Kaala’s super-loaded political visual innuendos burst onto the screen in communist red, Dravidian black and Ambedkar blue; Mersal (2017) openly derided NEET and the Centre. Recently, a host of actors, including Kamal Haasan and Rajinikanth, and filmmakers have taken to politics in the absence of Jayalalithaa, who seemed to have had kept them all at bay.
In the midst of all this comes the trailer of Vishwaroopam 2, that seems to be devoid of any semblance of current politics. And that is where Kamal scores brownie points.
Wing it Like an Actor, Sting Like a Politician "I don’t do politics in cinema, and I don’t act as a politican...If there is resistance to Vishwaroopam 2, I am ready to face it as a politician." - Kamal Haasan, at the trailer launch of Vishwaroopam 2
I belong to a state where it’s considered normal (laudable even) for a politician to meditate over the grave of a dead politician, and then talk to the media about what said dead politician ‘conveyed’.
Kamal Haasan’s plain speak at the trailer launch of Vishwaroopam 2 was refreshing. He spoke about his film, and his film alone. He also threw-back to that time in 2013, during the release of Vishwaroopam (the first part), where his movie was literally attacked by the state.
Vishwaroopam 2, as far as one can tell from the trailer (and from Kamal’s assurance), takes off from where the first part left off, and ups the action quotient. The first ten seconds are from 2013, and if you were a fan of the film, you’d instantly recall the context and the situation.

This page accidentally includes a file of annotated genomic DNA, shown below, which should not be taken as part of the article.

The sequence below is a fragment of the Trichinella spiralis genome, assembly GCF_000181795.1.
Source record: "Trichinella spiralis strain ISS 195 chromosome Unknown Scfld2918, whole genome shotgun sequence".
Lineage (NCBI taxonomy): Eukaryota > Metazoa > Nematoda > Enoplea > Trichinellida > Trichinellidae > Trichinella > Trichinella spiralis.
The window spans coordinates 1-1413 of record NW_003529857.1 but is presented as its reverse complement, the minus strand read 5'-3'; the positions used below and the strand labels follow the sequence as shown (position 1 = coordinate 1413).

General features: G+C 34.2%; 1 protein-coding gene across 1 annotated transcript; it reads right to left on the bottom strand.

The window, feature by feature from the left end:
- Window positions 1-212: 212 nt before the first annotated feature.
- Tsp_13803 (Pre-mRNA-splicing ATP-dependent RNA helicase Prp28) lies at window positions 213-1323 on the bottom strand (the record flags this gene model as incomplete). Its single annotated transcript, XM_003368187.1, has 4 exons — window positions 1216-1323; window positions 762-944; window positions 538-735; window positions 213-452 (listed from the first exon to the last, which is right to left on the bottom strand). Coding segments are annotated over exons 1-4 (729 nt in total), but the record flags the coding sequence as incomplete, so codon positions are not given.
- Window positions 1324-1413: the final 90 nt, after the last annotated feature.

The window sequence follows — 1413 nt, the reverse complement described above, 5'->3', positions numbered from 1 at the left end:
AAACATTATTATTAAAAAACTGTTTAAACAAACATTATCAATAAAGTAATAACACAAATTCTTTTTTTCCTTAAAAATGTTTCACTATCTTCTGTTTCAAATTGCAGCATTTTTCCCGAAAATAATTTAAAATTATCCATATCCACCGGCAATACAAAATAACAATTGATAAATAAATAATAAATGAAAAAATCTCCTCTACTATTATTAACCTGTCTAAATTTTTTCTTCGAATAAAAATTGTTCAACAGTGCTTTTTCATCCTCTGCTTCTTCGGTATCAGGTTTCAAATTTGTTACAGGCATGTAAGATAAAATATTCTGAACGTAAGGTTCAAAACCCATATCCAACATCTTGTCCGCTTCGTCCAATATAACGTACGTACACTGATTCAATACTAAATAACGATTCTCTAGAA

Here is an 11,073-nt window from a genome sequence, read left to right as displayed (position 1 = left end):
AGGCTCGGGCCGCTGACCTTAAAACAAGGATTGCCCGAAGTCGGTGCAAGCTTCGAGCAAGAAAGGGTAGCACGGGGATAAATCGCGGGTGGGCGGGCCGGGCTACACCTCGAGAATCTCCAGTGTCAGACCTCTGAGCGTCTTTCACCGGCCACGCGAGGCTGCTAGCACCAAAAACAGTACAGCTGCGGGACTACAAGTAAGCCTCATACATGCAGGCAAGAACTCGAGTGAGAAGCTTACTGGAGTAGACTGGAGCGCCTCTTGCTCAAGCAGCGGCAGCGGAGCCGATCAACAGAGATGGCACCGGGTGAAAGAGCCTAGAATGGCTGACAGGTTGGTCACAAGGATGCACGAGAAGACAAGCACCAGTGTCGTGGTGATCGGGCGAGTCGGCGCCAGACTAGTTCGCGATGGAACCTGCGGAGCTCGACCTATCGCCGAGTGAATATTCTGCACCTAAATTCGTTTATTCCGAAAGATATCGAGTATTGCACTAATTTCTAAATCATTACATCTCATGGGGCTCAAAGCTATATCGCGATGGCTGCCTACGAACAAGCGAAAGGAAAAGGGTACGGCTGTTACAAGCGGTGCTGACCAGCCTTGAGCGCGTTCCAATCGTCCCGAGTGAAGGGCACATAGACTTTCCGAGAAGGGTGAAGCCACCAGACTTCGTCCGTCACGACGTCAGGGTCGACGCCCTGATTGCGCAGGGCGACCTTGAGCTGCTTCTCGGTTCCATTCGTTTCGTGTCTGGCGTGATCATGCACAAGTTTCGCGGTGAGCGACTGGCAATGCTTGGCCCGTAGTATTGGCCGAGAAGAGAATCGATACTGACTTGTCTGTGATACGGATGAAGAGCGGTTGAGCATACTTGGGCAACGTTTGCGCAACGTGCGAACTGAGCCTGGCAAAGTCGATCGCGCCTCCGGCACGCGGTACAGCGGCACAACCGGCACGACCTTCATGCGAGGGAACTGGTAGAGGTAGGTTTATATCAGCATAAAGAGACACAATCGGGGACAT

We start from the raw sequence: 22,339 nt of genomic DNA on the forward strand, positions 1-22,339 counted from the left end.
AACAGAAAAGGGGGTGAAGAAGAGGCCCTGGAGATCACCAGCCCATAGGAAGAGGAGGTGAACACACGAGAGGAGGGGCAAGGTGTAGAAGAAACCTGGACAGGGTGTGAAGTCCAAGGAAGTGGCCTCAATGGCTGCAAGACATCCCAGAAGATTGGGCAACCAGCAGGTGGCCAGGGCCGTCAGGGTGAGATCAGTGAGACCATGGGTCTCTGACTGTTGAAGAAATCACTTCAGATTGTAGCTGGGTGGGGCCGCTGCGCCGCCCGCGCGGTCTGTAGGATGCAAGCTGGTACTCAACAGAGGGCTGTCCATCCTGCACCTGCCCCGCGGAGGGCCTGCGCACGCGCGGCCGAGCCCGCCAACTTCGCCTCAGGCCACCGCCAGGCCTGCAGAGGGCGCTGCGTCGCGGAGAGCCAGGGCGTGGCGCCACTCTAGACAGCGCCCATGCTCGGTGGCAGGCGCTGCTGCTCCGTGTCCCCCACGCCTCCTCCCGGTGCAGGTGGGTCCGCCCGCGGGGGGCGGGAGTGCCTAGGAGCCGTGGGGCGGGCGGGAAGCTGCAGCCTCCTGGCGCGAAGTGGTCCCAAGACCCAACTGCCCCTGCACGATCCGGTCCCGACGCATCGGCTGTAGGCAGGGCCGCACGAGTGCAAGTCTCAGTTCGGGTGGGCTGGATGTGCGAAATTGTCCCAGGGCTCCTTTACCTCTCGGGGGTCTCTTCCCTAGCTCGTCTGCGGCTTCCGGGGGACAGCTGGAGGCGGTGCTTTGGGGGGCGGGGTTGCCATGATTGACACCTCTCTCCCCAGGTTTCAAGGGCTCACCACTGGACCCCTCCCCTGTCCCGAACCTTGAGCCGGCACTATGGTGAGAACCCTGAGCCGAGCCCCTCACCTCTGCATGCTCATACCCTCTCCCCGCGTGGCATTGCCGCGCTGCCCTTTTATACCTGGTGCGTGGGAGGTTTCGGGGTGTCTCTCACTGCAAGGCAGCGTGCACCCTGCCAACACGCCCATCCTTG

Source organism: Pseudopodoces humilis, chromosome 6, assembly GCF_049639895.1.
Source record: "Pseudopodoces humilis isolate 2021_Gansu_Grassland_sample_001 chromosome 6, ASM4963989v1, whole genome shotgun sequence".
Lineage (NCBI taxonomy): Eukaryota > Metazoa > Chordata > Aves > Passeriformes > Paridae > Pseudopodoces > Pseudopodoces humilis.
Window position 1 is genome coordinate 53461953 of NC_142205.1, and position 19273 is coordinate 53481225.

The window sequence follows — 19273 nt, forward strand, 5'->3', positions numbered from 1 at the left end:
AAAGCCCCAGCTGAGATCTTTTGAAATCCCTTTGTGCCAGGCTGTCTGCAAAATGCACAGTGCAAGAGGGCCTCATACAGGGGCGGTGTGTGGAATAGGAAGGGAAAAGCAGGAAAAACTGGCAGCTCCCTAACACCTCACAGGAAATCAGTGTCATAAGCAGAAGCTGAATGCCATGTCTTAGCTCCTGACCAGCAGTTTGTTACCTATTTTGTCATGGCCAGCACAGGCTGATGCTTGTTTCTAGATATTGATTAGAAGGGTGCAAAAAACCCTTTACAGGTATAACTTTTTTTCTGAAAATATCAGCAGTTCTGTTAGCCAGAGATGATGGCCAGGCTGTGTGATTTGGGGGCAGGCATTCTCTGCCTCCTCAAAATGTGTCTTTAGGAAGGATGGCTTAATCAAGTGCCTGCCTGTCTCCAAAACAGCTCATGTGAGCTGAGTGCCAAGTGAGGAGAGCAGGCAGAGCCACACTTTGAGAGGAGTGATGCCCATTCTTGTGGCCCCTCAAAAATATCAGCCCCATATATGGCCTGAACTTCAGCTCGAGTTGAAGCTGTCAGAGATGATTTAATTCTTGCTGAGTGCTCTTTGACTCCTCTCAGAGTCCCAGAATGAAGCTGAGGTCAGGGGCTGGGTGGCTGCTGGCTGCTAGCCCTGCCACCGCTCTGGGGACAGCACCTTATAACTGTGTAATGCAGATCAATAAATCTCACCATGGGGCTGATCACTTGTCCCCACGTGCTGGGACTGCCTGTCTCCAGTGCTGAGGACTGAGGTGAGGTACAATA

A major portion of the trailer features clips from the post-credit sequence of Vishwaroopam (2013).
Will the Present Take Over?
There’s undeniably more action in Vishwaroopam 2, and the focus seems to be more on the present than in Kamal’s character’s background. This is in direct contrast to the first film, where the present only serves as a placeholder for a beautifully layered past to unfold.
The core themes of the impact of war on civilians and the underlying collateral damage would unfold in a tableau of carnage and silent mis-en-scenes. The present would then flash in to bring the movie back to a cool toned crime caper, from a sepia toned Majid Majidi film.
Will the present hold more meaning in Vishwaroopam 2? Hopefully, the actual film will answer this question.
Bad CGI, New Music
One of the longer clips in the trailer is a shot of a Learjet flying in the sky. It doesn’t look real in the least. The other CGI heavy scenes; Kamal being flung out of a car, a bazooka going off, a chair spinning in the air with Kamal in it; all feel less than real. Hopefully the mood of the film will make the audience ignore the cheap effects. After all, didn’t we accept crappy CGI in Baahubali?
Ghibran replaces Shankar-Ehsaan-Loy for the sequel, and the song in the background is his take of the original title track from the 2013 movie. I must admit the song made more sense coupled with the visuals of Kamal’s big reveal in the first film. Ghibran’s take is very 90s rock and might just work. It doesn’t make my hair stand on its end, either in a good way or bad though.
Andrea, Pooja, Shekhar Kapur and Rahul Bose reprise their roles, with Wahida Rehman addind some gravitas to the trailer simply through her presence.
Kamal Haasan and Pooja Kumar’s characters’ marriage is finally consummated in Vishwaroopam 2, after a five year wait. Kamal says the sequel will definitely be worth the wait. 10 August isn’t too far away, so fingers crossed!
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